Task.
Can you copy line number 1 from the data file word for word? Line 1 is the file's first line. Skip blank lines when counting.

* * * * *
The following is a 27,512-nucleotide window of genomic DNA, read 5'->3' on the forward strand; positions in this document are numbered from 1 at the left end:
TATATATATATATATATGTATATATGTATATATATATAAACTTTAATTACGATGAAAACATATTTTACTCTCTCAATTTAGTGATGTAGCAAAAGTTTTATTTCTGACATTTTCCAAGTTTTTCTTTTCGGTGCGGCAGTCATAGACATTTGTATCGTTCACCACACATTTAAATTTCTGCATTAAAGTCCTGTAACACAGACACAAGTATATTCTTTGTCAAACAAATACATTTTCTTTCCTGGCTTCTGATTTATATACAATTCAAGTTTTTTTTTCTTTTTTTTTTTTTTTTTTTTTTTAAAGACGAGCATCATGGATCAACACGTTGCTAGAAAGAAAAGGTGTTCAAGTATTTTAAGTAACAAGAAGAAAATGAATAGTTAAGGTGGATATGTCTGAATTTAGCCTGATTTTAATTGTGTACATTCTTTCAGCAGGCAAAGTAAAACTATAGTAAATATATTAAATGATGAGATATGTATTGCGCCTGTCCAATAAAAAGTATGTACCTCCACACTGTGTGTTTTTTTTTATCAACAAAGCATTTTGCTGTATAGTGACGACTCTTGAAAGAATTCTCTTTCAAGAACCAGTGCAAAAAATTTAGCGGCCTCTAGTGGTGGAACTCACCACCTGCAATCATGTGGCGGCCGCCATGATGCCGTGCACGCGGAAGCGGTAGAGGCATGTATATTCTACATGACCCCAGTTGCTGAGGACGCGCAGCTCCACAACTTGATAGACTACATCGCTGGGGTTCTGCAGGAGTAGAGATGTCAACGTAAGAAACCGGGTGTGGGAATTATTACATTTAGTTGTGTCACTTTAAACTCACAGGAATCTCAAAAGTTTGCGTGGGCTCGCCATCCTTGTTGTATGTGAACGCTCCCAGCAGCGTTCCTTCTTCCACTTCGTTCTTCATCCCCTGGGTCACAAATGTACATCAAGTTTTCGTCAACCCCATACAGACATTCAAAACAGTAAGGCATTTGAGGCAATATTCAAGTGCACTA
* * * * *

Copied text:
The following is a 27,512-nucleotide window of genomic DNA, read 5'->3' on the forward strand; positions in this document are numbered from 1 at the left end: